Love can be such a generic subject to explore – been done to death and then some. But when broken down into different shades, and looked at in a new light it has the potential to yield a product that is wholeheartedly indicative of the one delivering it. Then it can get interesting because the whole notion of honesty is without question there, it’s just a matter of whether or not the artist is adept enough to translate it onto wax.
For her fourth studio album Are We There, Sharon Van Etten opens up her hymnal and shows us some of the lesser talked about emotions that come with love like misery, depression, anger and surprisingly empowerment. Lyrically it’s another hit, but sonically not so much. The production tries to match previous ambitions, but in the end does little to enhance the final cut, which puts a giant cramp in the album’s stride. It sticks to one mood, and inadequately supports the lyrics – Van Etten’s bread and butter.
Nevertheless it’s a strong showing, reading more like a prequel than a full-length feature. As if she wanted to squeeze in one last melancholy album before embarking in a totally different creative direction. In the meantime it’s a project worth taking note of, something to explore on a dark, rainy day. It – at the very least – forces you to reexamine love and the type of abuse you’re willing to put yourself through just to experience it.
Pulling yourself out of the dung heap that is fear is never easy. It’s messy and it stinks. But with a humble guitar and a voice that soars like a flying squirrel it’s a process that can be incredibly inspiring. She’s at her wit’s end waiting, begging for her other half to wake-up and come to their senses:
What is life without taking chances, throwing caution to the wind and seeing where destiny takes you. It doesn’t always pan out, but sometimes the action itself is all that matters. Stir that idea with some yearning instrumentation and what you’ll have is a big inspiring bowl of “you can do it:”
Over the top dramatic, so much so that it’s one timpani solo away from snuffing out the lyrics altogether. Her voice just isn’t strong enough and all that negotiating between what she’s trying to do and what she actually can causes the lyrics to lose steam. Some bold statements get lost along the way:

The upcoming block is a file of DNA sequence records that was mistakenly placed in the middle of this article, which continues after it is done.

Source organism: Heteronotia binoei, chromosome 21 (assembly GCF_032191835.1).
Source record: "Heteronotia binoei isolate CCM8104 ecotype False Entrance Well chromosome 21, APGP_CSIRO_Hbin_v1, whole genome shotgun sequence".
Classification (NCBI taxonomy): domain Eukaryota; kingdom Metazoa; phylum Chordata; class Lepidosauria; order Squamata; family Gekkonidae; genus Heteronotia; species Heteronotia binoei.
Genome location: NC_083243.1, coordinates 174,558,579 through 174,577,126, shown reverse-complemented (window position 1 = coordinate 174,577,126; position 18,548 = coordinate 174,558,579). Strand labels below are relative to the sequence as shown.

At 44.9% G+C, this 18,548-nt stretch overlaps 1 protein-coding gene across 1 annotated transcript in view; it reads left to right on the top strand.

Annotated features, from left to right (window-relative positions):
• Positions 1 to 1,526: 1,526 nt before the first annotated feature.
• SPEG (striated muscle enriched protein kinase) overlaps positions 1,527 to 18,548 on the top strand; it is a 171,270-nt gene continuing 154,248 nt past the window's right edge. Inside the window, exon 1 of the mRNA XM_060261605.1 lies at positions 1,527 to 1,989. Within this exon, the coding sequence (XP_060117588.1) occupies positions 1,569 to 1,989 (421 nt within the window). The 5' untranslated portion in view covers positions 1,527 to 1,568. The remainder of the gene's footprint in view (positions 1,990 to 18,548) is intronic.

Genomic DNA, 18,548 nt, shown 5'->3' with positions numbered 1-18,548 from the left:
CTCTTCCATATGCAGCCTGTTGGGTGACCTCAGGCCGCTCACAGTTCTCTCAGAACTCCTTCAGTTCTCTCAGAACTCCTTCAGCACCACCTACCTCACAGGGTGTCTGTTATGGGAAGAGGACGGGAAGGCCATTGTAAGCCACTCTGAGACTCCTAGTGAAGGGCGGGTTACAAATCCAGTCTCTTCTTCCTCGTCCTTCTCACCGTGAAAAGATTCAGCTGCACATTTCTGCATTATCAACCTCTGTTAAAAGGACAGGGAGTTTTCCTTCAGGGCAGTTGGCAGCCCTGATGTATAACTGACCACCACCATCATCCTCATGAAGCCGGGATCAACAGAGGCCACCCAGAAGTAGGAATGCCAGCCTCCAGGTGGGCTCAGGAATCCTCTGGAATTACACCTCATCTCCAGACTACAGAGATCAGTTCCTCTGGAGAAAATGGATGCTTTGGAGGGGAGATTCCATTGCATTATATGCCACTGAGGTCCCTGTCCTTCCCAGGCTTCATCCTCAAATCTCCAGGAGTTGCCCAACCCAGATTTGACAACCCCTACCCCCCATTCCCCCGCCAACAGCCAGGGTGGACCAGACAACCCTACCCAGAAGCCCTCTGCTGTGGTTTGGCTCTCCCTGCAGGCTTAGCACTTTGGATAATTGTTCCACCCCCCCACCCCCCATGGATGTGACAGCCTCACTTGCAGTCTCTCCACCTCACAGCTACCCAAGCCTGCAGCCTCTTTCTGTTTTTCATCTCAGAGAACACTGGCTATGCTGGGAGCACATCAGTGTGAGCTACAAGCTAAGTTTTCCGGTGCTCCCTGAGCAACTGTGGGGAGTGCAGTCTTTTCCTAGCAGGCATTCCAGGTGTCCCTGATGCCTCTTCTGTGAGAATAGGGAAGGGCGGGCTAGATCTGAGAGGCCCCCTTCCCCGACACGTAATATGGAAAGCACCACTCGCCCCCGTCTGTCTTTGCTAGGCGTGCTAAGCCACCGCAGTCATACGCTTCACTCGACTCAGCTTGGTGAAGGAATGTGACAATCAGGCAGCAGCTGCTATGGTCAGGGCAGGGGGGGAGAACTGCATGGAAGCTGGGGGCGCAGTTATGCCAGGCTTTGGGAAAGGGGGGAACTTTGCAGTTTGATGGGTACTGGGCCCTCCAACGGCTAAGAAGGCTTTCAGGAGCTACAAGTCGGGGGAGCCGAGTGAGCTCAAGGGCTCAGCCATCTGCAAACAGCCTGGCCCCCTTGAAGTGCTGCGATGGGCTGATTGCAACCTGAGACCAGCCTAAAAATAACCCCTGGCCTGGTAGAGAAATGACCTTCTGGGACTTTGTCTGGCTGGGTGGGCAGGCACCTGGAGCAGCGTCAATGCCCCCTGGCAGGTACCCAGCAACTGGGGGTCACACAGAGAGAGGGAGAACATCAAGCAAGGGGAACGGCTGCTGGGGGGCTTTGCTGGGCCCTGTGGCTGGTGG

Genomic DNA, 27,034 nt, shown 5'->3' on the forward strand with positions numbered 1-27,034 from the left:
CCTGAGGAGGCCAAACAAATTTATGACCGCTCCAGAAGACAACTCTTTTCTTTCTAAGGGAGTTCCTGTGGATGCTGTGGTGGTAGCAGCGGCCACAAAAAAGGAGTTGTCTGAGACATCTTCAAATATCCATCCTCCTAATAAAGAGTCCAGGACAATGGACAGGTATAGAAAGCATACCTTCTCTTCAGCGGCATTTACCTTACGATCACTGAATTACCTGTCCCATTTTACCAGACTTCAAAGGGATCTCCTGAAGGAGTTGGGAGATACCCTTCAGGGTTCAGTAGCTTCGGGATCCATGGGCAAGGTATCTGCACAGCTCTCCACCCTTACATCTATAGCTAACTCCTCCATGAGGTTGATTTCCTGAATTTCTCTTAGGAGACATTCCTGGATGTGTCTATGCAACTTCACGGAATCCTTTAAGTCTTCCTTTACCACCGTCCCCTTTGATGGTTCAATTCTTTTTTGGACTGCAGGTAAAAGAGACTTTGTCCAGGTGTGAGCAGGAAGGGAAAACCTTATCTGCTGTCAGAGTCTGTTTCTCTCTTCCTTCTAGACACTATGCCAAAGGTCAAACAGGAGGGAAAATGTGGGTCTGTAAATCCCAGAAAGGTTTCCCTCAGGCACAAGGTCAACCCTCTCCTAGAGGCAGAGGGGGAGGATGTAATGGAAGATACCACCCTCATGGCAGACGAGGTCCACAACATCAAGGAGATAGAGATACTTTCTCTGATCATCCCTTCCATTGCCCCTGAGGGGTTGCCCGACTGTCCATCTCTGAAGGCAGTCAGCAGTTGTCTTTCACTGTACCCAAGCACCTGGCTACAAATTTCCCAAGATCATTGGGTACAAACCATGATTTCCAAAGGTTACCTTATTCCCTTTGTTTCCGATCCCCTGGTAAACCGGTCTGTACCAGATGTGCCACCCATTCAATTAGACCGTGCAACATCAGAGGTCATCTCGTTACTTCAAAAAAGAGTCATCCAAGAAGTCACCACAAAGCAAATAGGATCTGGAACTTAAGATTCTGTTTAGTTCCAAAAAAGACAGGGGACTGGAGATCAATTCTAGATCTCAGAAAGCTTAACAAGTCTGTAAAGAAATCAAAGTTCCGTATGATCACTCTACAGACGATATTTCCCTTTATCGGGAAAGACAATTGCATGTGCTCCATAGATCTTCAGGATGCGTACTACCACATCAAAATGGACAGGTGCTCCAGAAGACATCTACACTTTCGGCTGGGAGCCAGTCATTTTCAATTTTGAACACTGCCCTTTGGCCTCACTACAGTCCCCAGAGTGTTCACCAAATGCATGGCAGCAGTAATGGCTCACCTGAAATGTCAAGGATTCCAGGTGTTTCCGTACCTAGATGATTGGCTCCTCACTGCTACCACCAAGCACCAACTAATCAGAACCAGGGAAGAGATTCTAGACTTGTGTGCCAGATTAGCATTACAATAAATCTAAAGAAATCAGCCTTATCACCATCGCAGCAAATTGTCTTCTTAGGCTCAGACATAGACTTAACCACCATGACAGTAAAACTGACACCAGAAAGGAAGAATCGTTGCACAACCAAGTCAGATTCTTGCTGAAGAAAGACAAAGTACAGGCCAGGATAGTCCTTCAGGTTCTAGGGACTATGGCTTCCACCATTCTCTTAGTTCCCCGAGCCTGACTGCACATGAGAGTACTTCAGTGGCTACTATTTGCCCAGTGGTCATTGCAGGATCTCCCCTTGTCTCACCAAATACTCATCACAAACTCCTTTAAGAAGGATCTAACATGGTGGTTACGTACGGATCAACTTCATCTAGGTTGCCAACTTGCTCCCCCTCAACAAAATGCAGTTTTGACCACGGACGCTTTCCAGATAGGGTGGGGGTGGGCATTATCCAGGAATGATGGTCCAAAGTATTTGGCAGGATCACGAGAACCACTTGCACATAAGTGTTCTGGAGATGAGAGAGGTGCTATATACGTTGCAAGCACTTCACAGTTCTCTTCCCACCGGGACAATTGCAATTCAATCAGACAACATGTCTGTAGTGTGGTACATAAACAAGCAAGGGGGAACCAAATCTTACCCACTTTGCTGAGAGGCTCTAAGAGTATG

Melodies flutter around like a swarm of wild monarchs, which is a fun backdrop to see fisticuffs let loose and fly. The juxtaposition is a bit hokey, but in all a compelling way to look at love as if part of the whole thing is acknowledging it as a farce – that love and hate are often one and the same:
It’s moments like this were you wish she would have called Beirut to handle the production. It’s virtually the same type of backdrop as the others, and could use some sprucing up – a little too understated for its own good. Some extra layers would add warmth to lyrics that seem cold and exclusive:
Pretty much stating the obvious at this point, yet done in a way that is elegant and undeniably pretty. Little in terms of instrumentation – some piano riffing here some light percussion there – but an appropriate place for her to be more transparent and let the details finally settle into place:
Part of knowing what love is is knowing what love isn’t, recognizing that the thing you thought was so right at the time is the reason why you feel like dog shit. It’s a heavy burden to come to terms with, but enough an eye-opener to motivate growth – a binge and purge excursion signaling the end:
Some serious abuse going on both physical and emotional. In that sense it’s honest and forthcoming, which is what every artist strives for. But the reoccurring theme of it throughout wears a little heavy on the mind, and anchors the album as it winds down. No happy ending in sight, at least for now:
Nothing does change, it’s the same breathy vocals waltzing over a galaxy of gentle melodies and lyrics that wrestle with past pains like they happened just yesterday. It’s enough to make you vomit mostly because the pattern she’s living in has no end. It’s painful but for all the wrong reasons:
There’s a lot of Joan Baez in Sharon Van Etten’s voice. Not so much in a throwback sort of way as it is just two people cut from the same cloth. The self-reflection is coming in from all angles and does a good job of not totally corrupting the experience. Enough room at the table for everyone:
Ending on a righteous note – on an album full of vulnerability and self-deprecation – is a safe, but smart out. It sets the stage for another album that’ll continue the narrative of her ongoing growth. The brashness is there and leaves you feeling confident. As if there was any doubt she’d survive: